Everyone feels the cold at different temperatures. For most the SSJ is suitable for conditions of 5-10 degrees celsius. Whilst the LSJ is best used at 5 degrees and below when on a hard ride or racing.
Opting for short-sleeves doesn’t stop you from going long on a ride
Personalised and inclusive
Unlike some brands that offer the exact same product, Velotec can go a step further and prepare a fully customisable product. This enables clubs/teams to transition using current designs with miminal fuss.
Based on the samples we were also able to give Velotec feedback to improve the jacket even more. With sleeves being lengthened to ensure that wrists are protected when stretching on the drops.
Current and previous designs riding side-by-side
A close up look
Windtex is a very good material. It is 100% waterproof and keeps the rain at bay. The beading finish will eventually fade, but not the waterpoofing which is an inherent part of the material. Reproofing the jersey is managed by applying a Nik-Wax, or similar product, after washing.
The breathability of the fabric and it’s ability to keep the rider dry when raining is its key advantage. Even when working hard over 3+ hours on a ride when the weather is on nobody’s side.
So far, so good. 100% waterproof over a year of mixed riding and washing after every ride
If it’s a warm day, there is nothing as good as a summer jersey with a base layer and a gilet in the pocket to ride out the rain, but if it’s cold and wet, then the AWJ is my go-to jersey.
Washing is made simple. The Windtex material is robust to withstand hard weather conditions and a good wash time after time. Once home, a quick pre-wash will prevent stubborn stains from settling. Followed by a machine-wash on a quick cycle at 30 degrees celsius and the jersey will be ready for use the next day.
What needs improving?
Over the year we’ve suggested updates for Velotec and this is where we are:
- Sealed-seams now stay sealed
- Sleeves are now streamlined
- Sleeves are now longer for better protection
One element that needs looking into are the cargo pockets. With our Mossa Windtex jerseys available to compare with, the stitching has never come undone, even with a full load of food and spares. Velotec’s 3 cargo pockets are high and tight, thereby securing all supplies – especially oversized smartphones. However, the stitching has come undone on a few and Velotec assure us that they are updating the thread and construction process.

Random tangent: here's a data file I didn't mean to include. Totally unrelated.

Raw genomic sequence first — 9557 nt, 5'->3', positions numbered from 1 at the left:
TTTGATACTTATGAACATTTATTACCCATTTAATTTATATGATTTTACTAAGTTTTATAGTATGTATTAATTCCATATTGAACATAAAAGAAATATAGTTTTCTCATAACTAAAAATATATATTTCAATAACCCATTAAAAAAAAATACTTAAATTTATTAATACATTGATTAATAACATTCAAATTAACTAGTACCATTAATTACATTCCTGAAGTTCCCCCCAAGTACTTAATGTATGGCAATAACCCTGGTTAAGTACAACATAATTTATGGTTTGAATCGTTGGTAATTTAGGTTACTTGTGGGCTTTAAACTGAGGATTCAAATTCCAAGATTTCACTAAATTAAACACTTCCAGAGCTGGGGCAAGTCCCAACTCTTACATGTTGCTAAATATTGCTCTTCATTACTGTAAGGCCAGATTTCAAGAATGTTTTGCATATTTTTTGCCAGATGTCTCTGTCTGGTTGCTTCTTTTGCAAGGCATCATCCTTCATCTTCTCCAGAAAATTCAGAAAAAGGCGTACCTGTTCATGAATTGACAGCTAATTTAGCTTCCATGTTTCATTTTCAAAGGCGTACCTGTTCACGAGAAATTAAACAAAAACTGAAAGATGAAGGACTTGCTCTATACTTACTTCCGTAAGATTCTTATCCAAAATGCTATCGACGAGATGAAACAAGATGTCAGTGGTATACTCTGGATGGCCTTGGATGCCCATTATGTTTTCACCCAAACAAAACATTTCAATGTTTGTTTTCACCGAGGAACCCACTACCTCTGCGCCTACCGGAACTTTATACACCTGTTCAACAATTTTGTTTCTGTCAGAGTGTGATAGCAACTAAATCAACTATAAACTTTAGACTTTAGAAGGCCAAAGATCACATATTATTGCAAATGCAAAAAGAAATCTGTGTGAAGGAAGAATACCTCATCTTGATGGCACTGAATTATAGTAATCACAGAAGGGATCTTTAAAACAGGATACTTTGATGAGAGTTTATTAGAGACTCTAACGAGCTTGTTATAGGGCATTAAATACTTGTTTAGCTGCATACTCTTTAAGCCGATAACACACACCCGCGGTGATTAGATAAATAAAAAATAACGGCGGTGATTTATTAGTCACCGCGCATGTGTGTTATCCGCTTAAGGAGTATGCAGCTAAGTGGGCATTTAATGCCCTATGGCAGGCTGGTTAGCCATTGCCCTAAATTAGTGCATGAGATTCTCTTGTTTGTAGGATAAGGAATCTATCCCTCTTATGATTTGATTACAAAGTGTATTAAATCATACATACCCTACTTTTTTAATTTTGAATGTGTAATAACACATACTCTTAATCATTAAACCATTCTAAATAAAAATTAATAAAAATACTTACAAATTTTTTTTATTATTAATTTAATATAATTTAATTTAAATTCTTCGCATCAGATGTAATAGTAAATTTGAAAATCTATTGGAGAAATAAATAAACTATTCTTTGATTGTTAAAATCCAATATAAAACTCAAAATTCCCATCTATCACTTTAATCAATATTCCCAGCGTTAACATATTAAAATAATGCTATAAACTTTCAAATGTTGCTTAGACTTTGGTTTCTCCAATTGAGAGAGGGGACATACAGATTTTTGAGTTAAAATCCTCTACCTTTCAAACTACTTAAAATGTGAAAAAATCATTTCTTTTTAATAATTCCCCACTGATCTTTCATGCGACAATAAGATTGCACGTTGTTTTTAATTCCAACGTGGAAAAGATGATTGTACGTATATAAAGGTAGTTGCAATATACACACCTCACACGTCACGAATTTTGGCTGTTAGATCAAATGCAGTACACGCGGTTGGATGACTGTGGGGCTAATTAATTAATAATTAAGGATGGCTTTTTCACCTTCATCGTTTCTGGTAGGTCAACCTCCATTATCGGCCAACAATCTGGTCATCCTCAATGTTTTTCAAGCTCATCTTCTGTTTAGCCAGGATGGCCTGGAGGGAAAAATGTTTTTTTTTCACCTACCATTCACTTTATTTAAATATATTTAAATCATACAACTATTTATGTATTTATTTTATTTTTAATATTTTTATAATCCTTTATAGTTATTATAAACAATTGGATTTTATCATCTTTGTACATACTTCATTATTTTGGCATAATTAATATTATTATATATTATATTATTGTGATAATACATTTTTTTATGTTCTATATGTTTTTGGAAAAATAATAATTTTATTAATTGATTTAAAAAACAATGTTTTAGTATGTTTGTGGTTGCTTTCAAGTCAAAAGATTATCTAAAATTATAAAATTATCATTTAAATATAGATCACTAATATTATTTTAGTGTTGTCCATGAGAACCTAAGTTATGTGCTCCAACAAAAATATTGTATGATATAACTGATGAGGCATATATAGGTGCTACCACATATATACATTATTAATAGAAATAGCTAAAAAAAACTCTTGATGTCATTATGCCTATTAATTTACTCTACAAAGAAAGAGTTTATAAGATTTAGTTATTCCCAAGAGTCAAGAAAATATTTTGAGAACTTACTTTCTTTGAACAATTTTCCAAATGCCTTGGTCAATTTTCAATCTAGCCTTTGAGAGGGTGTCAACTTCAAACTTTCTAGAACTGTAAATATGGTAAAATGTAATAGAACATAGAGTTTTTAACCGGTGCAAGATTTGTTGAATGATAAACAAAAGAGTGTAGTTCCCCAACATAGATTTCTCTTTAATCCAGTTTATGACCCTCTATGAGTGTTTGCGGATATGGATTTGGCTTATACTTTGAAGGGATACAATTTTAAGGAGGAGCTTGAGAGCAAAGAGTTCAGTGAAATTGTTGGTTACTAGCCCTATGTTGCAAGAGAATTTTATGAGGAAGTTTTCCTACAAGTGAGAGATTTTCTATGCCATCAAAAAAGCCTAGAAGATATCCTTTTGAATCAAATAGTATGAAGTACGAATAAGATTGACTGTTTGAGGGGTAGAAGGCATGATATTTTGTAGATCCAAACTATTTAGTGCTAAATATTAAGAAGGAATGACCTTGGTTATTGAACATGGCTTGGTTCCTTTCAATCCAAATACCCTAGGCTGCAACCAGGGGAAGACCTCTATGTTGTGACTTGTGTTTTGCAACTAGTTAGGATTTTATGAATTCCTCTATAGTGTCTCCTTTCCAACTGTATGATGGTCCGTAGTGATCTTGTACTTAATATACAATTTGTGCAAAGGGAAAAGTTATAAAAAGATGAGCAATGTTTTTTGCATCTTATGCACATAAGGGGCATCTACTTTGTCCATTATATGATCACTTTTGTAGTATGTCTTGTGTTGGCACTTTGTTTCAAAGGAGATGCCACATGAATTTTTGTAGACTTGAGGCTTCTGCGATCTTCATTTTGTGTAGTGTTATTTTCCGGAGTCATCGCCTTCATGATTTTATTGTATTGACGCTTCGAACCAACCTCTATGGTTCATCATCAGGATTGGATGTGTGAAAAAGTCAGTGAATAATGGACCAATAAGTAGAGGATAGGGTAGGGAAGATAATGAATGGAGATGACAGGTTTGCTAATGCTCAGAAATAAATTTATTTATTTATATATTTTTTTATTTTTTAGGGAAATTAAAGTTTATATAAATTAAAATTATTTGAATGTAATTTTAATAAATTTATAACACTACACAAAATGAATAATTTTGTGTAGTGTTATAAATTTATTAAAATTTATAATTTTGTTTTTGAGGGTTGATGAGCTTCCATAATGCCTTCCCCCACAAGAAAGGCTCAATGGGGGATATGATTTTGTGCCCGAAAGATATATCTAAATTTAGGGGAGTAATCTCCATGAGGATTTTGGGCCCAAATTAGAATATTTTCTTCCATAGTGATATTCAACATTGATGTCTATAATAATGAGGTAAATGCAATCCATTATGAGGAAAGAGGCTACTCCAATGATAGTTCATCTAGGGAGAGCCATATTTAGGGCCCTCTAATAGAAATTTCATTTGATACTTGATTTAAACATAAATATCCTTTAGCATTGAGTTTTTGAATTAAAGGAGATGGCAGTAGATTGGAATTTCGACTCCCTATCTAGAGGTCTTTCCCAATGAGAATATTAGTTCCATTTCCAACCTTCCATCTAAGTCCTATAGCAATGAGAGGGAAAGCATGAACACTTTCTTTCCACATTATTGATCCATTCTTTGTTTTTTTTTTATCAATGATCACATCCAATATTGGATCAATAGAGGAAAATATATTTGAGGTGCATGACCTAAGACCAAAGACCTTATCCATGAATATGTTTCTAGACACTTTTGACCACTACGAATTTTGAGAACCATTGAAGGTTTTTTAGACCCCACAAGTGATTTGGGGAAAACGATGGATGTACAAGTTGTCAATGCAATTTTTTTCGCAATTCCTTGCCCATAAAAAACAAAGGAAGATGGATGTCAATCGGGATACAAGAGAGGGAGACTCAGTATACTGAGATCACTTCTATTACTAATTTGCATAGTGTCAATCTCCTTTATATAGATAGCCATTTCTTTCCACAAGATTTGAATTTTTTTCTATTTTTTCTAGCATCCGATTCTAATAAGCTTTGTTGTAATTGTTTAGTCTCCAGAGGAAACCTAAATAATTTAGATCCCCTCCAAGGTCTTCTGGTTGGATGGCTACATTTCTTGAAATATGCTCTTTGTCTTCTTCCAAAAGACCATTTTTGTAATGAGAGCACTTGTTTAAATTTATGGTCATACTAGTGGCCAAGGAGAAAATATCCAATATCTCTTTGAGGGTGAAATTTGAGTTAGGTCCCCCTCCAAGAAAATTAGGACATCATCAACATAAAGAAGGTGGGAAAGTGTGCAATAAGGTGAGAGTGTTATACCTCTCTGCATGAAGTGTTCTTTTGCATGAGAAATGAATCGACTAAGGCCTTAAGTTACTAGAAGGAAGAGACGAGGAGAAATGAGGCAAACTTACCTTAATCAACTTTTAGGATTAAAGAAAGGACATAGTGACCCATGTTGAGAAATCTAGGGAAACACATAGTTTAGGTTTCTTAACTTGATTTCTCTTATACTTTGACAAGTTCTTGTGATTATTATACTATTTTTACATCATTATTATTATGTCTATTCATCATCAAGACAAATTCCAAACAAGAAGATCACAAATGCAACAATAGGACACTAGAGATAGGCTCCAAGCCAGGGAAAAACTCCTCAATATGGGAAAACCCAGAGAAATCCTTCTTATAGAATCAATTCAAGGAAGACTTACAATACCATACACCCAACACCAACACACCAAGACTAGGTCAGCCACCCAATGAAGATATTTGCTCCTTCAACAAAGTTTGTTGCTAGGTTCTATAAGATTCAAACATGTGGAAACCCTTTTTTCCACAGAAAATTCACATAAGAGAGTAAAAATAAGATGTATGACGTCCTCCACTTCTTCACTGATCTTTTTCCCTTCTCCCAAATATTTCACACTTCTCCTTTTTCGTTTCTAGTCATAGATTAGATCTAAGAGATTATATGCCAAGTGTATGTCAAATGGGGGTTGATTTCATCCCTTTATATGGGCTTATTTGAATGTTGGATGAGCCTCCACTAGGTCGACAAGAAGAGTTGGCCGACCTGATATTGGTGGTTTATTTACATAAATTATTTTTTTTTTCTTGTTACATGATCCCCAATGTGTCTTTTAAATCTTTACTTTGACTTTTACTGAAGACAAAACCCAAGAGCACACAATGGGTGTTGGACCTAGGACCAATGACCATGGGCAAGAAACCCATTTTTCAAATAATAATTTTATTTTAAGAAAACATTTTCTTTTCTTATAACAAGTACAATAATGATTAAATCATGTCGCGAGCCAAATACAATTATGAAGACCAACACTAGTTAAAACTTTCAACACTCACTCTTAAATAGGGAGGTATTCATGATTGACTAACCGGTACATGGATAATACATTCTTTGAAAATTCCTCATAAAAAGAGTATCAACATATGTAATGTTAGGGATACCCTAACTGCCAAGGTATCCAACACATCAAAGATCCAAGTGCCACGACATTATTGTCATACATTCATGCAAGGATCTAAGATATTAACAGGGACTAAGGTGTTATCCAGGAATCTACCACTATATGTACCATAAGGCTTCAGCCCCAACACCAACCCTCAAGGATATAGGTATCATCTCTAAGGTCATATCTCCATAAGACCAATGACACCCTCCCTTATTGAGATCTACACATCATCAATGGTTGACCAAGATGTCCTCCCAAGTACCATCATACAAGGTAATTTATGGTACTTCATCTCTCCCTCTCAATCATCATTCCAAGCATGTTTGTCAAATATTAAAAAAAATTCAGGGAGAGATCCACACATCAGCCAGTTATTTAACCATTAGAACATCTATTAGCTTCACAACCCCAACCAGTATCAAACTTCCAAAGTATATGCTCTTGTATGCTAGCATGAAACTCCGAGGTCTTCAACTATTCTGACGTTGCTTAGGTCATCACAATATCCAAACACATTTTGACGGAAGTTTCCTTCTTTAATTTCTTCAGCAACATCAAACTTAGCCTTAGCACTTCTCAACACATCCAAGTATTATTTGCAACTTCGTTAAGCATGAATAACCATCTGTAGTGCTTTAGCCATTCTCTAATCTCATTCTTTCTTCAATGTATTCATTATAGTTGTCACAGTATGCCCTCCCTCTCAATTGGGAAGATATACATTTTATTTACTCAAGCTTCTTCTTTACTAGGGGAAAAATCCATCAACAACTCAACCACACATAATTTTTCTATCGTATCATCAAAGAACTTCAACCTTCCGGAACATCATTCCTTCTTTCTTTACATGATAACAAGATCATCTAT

Comparing the two Windtex jerseys from Parentini and Velotec – the cargo pocket construction seems almost identical. And yet, the Velotec jersey needs revisiting.
At the time of writing an AWJ is £75 +23% VAT + postage, at a minimum order of 7, with 4-6 weeks lead time . Individual items are also available on Velotec’s ‘online shop’.
There are other brands using the exact same material asking for a lot more. Before going with Velotec, we did our due diligence and checked. Besides the price, we value good customer service and delivery. In our experience, Velotec is run by people who treat us as customers with courtesy and respect. That goes a long way in our opinion.
The Low Down
The Gabba, Aqua and Mossa have led the way for all-conditions riding. Velotec have responded in kind. If you want a customised all-weather jersey when riding in variable conditions, at an excellent price point, then this is a jersey worth considering.
The reflective trim above and below the cargo pockets is nothing new. What is new is the eye-catching reflective perforated strip and zipped pocket that sit at eye-level.
After a full year of use, the AWJ has proved itself as a solid member of the team wardrobe.
Riding outside is a good idea when given a little extra help
:: The review is independent and the club does not have a partnership, nor sponsorship involvement with Velotec. We simply like their ideas. You can find a range of reviews here ::